Despite being a huge fan of Catherine Tregenna’s work on Torchwood, I did not enjoy her attempt at a Doctor Who story; The Woman Who Lived, but I have tried to pick out some highlights even though there isn't much I want to talk about.
There will be mild spoilers.
10. Clara Foreboding… again
“Well, don't worry, daft old man. I'm not going anywhere.”This seems to be a regular occurrence this year, doesn't it? I’m almost getting fed up of writing about it but I do like it each time it happens - it always gets the same reaction from me which is; ‘Oooooh’. I was thinking when I re-watched this episode, does the Doctor actually know Clara’s eventual fate? Could he possibly be the Doctor from the future travelling with a past Clara because he misses her perhaps? Wants to try and save her? Or could he feel guilt for something he did which led to her potential demise? So many questions!
9. Murray Gold
The soundtrack for these two episodes has been superb - possibly the best of the series so far. It didn’t have as many standout pieces as last week but this track was a particular highlight.
8. Captain Jack Harkness
Nice little reference to the past here. I love it when the show does that. Not a lot to say about that other than it was nice really…
7. Return Of The Guitar
I feel like I’m in the minority when I say I like the guitar and it was nice to see it return again. There are rumours, so don’t take my word as gospel, that the Doctor is actually composing a song for Clara and that what he was playing in the TARDIS was this. It kind of corroborates with my theory of the Doctor knowing Clara’s fate.
6. More Foreboding…
This one is very interesting. It seems we might be seeing Ashildr/Me in the near future. It will be interesting to see how she fits in with the rest of the series and how they might expand on the hybrid arc later in the series.
This was a nice theme to explore and what I particularly enjoyed was the comparisons between The Doctor - who can travel about through time, and ‘Me’ - who has to live a linear life but wants to be able to travel like the Doctor.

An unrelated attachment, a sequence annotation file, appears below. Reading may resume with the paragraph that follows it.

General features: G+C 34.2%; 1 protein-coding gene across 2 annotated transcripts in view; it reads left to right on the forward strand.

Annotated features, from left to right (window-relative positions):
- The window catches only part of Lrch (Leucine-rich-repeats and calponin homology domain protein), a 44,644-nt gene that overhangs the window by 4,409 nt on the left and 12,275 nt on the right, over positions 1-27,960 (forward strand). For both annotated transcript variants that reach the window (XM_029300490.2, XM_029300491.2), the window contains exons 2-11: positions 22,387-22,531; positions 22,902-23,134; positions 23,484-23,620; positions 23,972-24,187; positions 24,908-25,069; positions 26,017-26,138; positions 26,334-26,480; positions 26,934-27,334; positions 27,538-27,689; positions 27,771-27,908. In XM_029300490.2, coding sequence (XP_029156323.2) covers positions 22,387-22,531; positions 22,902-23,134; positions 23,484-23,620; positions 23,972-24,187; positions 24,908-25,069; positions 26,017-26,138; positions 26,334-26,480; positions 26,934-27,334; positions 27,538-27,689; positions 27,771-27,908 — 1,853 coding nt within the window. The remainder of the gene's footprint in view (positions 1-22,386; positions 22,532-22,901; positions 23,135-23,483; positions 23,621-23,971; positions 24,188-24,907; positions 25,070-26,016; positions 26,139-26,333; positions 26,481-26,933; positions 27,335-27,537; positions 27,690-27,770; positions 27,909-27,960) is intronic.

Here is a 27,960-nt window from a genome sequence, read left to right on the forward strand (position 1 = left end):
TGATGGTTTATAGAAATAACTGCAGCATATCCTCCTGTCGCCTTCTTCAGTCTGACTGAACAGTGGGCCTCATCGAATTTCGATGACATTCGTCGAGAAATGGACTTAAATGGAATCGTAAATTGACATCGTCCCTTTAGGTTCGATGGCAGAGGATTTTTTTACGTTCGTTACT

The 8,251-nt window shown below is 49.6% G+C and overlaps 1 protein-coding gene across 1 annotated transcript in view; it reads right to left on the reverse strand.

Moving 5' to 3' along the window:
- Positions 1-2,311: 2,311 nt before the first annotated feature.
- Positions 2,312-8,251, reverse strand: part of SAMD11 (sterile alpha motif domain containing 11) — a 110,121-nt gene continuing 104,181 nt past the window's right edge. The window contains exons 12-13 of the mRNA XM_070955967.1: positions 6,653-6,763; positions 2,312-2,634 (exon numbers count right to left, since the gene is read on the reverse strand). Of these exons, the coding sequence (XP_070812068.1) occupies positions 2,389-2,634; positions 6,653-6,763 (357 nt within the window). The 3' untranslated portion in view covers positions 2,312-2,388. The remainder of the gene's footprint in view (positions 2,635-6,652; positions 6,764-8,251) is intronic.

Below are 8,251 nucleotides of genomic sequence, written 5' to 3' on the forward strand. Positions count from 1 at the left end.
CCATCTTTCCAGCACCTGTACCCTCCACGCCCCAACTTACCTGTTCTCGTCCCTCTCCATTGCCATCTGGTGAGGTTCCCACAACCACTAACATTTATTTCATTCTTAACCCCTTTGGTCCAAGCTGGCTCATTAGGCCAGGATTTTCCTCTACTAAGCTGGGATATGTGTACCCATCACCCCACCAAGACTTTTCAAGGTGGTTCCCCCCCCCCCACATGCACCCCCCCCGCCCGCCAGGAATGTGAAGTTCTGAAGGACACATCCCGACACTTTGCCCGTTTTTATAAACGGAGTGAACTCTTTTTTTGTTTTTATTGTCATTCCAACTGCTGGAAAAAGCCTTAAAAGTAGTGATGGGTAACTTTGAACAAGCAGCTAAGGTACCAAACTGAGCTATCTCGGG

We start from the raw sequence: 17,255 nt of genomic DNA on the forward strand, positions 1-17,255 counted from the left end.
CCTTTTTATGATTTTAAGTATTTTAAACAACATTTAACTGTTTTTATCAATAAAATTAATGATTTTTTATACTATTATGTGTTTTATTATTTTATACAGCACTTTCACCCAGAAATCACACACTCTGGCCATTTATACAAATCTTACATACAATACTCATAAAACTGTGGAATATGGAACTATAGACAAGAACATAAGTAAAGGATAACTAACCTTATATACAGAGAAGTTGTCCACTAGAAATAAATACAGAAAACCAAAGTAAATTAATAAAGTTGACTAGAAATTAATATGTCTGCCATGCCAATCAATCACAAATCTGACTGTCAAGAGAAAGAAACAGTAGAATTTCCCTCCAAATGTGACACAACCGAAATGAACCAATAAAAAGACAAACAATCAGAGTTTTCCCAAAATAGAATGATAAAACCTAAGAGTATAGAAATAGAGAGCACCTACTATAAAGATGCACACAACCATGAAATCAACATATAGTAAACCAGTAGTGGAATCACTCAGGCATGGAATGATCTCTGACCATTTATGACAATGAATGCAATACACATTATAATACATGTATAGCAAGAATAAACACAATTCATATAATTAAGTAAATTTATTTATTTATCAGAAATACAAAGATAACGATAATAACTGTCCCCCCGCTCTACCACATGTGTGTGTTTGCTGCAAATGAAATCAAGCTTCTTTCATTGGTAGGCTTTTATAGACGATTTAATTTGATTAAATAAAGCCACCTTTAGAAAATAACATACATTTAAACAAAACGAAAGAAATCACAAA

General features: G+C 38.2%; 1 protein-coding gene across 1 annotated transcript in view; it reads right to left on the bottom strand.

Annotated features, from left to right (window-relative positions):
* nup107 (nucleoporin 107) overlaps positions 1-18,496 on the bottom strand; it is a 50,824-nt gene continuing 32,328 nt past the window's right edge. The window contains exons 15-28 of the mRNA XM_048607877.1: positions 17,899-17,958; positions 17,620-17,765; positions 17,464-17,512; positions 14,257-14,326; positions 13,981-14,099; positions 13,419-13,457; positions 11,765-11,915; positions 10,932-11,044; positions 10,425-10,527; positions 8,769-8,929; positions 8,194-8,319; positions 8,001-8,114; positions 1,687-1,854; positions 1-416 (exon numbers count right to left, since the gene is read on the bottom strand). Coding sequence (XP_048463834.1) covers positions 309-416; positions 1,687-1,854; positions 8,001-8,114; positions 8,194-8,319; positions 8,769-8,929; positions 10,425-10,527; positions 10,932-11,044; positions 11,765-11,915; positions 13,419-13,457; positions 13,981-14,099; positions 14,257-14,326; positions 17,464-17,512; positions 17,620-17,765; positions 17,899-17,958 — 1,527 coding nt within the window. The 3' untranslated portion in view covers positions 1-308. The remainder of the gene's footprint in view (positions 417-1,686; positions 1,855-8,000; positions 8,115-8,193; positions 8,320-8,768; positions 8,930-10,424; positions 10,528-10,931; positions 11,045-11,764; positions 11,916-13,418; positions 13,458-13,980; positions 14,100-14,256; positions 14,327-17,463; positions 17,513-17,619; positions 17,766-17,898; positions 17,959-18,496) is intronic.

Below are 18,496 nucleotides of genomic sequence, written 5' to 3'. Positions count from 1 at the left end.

There was some really great dialogue in this episode, my favourite parts were during the scenes in which the Doctor is reading Ashildr/Me’s journals. This scene alone is all you need to understand how good the dialogue is.
"Sightless children... clutching toys as they sleep, never to wake up. My children. My screams. I could not save you... little ones. Such pain. And yet, still... still I am not brave enough to die, to let go of this... wretched life. I will endure... but no more babies. I cannot... will not suffer such heartbreak again. From now on, it's me against the world."
3. Maisie Williams as ‘Me’
Need I say it? Maisie is brilliant in any part she plays and continues to be on fine form here. The episode focused very heavily on her, more so than last week and she shone in every scene. Although the pantomime reveal: “Yes, it is me” is something I would quite like to forget.
2. Rufus Hound as Sam Swift
“When I'm gone, they'll all say "That Sam Swift, he was well hung!"One place higher than Maisie? That’s bound to annoy some people but the fact is I love Rufus Hound, which again is bound to annoy some people after his tragic appearance on Doctor Who Live: The Next Doctor. He brought some excellent comedy to the episode, sure, some jokes were a bit risqué but there has been worse in Pixar films.
1. Peter Capaldi as The Doctor
Need I keep going on about it? Peter is owning this role! If I could just refer you to the quote in point four… go and watch that scene in the episode itself. Surely that alone is enough to see how amazing Peter is?
I’m sorry that this was only a short piece this week, but unfortunately I did not enjoy this episode as much as I had hoped I would. Next week looks great however, but before we get there, what were your favourite moments from The Woman Who Lived?
Nick is a 2000 year old alien who travels through time and space, saving the good and conquering the evil... or so he likes to think.